When Josh Harrison arrived in Indianapolis after the Pirates sent him down July 21, he found guidelines for improvement from the major league staff waiting for him. • First on the list: start his swing earlier.
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"It's not even your swing," he said the staff told him; the swing was fine. Just get it off the ground quicker.
Since he returned Aug. 13, he put that advice to work. He was 7 for 24 (.291) entering the weekend, including his first major league home run Tuesday, a five-game hit streak and doubles in three out of four games.
"Just be more consistent, get my timing, lay off of those borderline pitches," he said of his approach.
He hit the ball farther -- his slugging percentage climbed 65 points -- but manager Clint Hurdle said he needs to improve hitting the ball shorter.
"He's got to be able to play small ball," Hurdle said. "He's got to be able to move runners. He's got to be able to get bunts down."
Wednesday, Harrison's sacrifice bunt advanced Jose Tabata to third. Tabata eventually scored in the Pirates' 2-0 win against the Milwaukee Brewers.
"When you focus on getting the bunt down, you're obviously going to bunt a good pitch instead of worrying about where the pitch is," Harrison said.
Depending on what the Pirates choose to do with Pedro Alvarez, who is currently playing in Indianapolis, Harrison will play third base for the foreseeable future, although Brandon Wood and Chase d'Arnaud will see some time as well.
Push the tempo
Just as Harrison needed to move things along with his swing, Ross Ohlendorf will step on the pedal as well: He said he's working on decreasing the time he takes between pitches.
"I can get in more of a flow, get more relaxed, more reactive," he said. "I get in trouble when I'm thinking too much and taking too much time."
Ohlendorf, who allowed seven runs -- four earned -- on 11 hits Tuesday, his first start since April 8 after a long time on the disabled list because of a shoulder strain, worked Thursday with pitching coach Ray Searage to speed his work on the mound as well as command of his slider.
"You got to get the ball, get back on the rubber, get the sign, here we go, let's go," Searage said. "You have to work fast, you have to throw strikes, you have to change speeds, you have to control the running game and you have to field your position."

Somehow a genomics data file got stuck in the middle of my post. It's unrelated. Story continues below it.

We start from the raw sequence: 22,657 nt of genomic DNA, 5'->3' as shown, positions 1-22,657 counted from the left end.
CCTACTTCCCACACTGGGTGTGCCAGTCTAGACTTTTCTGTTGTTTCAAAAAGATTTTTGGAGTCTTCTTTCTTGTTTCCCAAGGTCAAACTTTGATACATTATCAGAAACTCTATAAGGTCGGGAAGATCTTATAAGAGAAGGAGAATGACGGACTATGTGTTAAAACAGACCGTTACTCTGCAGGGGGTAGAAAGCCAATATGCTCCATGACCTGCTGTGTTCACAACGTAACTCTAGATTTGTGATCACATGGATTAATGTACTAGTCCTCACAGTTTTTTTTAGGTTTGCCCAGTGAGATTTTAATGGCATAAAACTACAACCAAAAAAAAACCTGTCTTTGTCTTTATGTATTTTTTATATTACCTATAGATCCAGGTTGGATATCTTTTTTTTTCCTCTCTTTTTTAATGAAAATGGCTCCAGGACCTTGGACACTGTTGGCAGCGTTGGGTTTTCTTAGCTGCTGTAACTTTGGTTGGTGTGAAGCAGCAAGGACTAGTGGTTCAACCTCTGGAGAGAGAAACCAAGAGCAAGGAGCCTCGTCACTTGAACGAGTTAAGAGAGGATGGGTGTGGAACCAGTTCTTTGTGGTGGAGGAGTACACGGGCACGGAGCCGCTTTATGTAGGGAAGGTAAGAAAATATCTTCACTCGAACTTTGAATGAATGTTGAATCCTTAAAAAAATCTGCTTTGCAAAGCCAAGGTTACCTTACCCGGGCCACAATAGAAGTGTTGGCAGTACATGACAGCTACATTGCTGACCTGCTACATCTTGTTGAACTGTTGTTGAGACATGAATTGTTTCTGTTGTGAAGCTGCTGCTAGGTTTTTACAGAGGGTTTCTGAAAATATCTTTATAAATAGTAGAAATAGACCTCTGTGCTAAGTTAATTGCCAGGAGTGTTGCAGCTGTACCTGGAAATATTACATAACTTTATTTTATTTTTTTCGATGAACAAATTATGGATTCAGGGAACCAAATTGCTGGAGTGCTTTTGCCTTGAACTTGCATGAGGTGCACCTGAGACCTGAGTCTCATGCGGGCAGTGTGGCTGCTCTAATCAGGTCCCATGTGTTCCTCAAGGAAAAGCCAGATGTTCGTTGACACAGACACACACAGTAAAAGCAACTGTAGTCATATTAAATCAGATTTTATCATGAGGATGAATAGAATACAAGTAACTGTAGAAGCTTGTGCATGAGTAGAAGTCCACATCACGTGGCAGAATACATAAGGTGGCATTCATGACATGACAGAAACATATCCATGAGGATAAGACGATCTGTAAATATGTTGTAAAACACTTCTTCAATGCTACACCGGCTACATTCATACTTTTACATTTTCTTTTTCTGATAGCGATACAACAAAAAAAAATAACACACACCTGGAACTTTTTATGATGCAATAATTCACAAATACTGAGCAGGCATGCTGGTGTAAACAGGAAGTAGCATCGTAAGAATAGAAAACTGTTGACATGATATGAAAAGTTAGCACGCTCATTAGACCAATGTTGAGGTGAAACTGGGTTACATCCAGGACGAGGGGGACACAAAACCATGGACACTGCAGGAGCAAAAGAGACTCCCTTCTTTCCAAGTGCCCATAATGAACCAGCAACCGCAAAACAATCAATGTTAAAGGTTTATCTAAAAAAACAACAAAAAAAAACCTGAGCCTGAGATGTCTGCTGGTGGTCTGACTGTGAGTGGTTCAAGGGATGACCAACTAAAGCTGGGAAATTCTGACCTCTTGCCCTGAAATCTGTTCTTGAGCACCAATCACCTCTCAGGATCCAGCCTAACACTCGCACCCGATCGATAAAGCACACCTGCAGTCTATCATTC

Ohlendorf's lack of fastball command troubled him, he said, especially on the right side of the plate. Searage told Ohlendorf to keep his slider grip on top of the ball, giving it a sharper break, as opposed to the side of it, which causes the pitch to flatten.
Those things can happen after a long absence. Ohlendorf, who won a $2.025 million salary in arbitration in the offseason despite a 1-11 record last year, said he thinks a brighter remainder of the season lies ahead.
"I definitely think things will be better.".
Looking ahead: September call-ups
Hurdle said he would like to carry around 35 players on the team when rosters expand Thursday.
"There's been probably a dozen names in conversation," Hurdle said. "I'd like to keep the roster manageable."
Hurdle has spoken often with director of player development Kyle Stark and the staff at Indianapolis regarding which players could help the team in September as well as which players he would like to reward for good performances.
Indianapolis pitchers Jeff Locke, Daniel Moskos and Aaron Thompson are on the 40-man roster, as are catchers Eric Fryer and Jason Jaramillo. Alvarez, Pedro Ciriaco and outfielder Gorkys Hernandez are the only others on the 40-man roster.
Derrek Lee and Ryan Ludwick also will rejoin the team after they come off the disabled list without a necessary corresponding move, and Evan Meek, rehabbing with Class A Bradenton, Fla., could join the team at some point.
Hurdle said they may call up some players Thursday and others after the conclusion of Indianapolis' season Sept. 5.
First baseman Matt Hague could force his way up due to his offensive performance. Hague, a ninth-round pick in the 2008 draft, was hitting .308 with 12 home runs and 70 RBIs entering the weekend.
"He's definitely done enough to warrant consideration," Hurdle said. "He's had solid offensive campaigns every level he's been."
Tabata on a tear
Jose Tabata spent nearly two months on the disabled list, stopping and starting rehabilitation assignments and experiencing multiple setbacks. Since his return, though, none of the health issues have reappeared.
Even better: He returned to his early-season form. Tabata hit .354 through April 15 and was at .289 April 23, but his average fell into the .260s by June before a strained left quadriceps sent him to the DL. Since he returned Aug. 16, he has hit .357 with five multi-hit games.
"All the time I trust myself because I know I can hit," he said.
"I'm hitting good the last couple days. I got my routine with my hitting coach. See the ball, swing at a good pitch."
Rather than remove pressure from Tabata, his new six-year, $15 million contract only motivated him. Some players, he said, get complacent after signing a new deal.
"I'm thinking differently," he said. "I'm thinking I need to be more consistent every day."
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